Canadian Women’s Olympic Team: A Roster Run-Down (Sort Of)

I don’t know much about Team Canada, because I’m a filthy American with no respect for Canada’s long and storied history of hockey. Title IX, son! But there are some things I do  know, and I am here to impart my glorious wisdom unto you. (Onto you? That sounds dirty.)

So, in the same format as the USA roster run-down, here’s an extremely shallow analysis of the Canadian Women’s Olympic team.

Offense

The biggest star on Team Canada, no matter what Kevin Dineen appears to think, is Marie-Philip Poulin. She was 18 when she single-handedly stabbed America through the heart in 2010 – meaning, she scored both of Canada’s goals, while Team USA got shut out. She’s been called the female Sidney Crosby, and not without reason; she can deke with the best of them. She plays a fast, clean, clever game, and has only gotten better in the 4 years since the last Olympics. Here are some highlights:

But because Canada likes hockey just a little, or something like that, they have other talent. One of their more notable names is Hayley Wickenheiser, a veteran of four Olympics already. She’s Captain Canada in a huge way, and is a cornerstone of Canada’s team. The woman’s a legend; if you’re reading this blog, you know of her. And she’ll be a pain to deal with in Sochi.

Meghan Agosta-Marciano plays with the Montreal Stars when not with the Canadian National team. She’s a veteran of two Olympics and was a four-time nominee for the Patty Kazmaier award in the NCAA. A brief profile of her:

Caroline Ouellette is also a veteran player, with three Olympic gold medals. She’s a huge, physical presence on the ice, and combines goal-scoring ability with low PIM. She’s also coached for Hockey Canada, and has been with the Montreal stars since 2008.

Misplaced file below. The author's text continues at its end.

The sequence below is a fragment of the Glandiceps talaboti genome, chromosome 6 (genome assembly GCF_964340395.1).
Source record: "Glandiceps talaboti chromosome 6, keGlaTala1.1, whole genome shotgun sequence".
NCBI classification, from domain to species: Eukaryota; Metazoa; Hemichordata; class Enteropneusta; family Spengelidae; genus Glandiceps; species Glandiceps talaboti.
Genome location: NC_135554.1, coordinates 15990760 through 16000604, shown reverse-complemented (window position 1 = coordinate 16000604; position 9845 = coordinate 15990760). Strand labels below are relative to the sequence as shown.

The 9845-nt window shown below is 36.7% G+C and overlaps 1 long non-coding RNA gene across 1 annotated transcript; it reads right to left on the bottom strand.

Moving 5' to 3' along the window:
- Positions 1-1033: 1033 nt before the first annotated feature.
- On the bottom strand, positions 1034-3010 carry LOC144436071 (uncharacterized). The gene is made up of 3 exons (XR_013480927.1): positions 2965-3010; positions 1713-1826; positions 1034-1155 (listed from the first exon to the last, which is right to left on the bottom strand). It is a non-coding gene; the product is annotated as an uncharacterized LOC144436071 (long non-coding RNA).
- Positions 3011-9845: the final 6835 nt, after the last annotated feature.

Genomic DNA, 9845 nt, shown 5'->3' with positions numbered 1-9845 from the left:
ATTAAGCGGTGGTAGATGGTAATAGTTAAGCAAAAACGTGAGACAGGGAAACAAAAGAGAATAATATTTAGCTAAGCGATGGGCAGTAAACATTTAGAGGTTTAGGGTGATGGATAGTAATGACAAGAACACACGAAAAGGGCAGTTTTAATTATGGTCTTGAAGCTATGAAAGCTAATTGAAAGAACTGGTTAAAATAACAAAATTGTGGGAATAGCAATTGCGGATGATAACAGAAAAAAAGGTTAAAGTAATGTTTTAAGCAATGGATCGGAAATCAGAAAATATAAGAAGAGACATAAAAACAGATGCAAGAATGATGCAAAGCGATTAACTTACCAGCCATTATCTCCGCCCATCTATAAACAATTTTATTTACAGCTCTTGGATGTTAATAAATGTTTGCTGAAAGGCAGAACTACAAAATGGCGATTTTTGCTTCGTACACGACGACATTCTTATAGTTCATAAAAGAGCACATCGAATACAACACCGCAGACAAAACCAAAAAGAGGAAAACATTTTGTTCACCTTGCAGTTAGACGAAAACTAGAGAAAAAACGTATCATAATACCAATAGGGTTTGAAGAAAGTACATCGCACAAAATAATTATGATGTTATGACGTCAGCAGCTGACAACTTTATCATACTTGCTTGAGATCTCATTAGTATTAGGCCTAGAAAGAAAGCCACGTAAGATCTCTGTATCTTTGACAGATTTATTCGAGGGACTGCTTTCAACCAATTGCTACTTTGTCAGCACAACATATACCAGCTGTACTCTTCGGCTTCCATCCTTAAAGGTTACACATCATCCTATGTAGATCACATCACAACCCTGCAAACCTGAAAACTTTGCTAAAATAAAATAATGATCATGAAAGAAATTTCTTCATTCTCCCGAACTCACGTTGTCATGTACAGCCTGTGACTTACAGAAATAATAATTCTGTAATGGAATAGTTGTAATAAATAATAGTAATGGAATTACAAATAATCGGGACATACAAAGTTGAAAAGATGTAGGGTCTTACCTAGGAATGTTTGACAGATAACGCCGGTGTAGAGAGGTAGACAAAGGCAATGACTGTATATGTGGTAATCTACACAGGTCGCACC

Goaltending 

Shannon Szabados went to the 2010 Olympics as the third goalie for Canada, but posted the best stats in pre-tournament play and ended up playing the most Olympic games (3) of the goalies. She won all of them, and her Olympic save percentage was 98%. Two of the games were shutouts, including the gold medal game against the US. She was named to the Olympic All-Stars team, and was named the tournament’s top goaltender. However, in this year’s pre-Olympic games as part of USA Hockey’s Bring on the World Tour, Szabados only played three games, and of those games, only one was a win. In the games of hers that I got the chance to watch, and although the saves she did make were lovely, she was giving up a *lot* of rebounds, which Team USA did capitalize on.

Charline Labontè may be a goaltender to look for at Sochi. She’s a two-time Olympic veteran for Canada, having gone to both the 2006 and 2010 Olympics. She was getting a lot of the starts in the series of games against Team USA, and looked very sharp, giving up few rebounds.

That’s all! Canada’s roster is incredibly untalented, and that’s why they’ve stomped all over Julie Chu’s gold medal dreams for 4 Olympics in a row. No talent there. None. Probably it’ll be an easy win for good ol’ Team USA.

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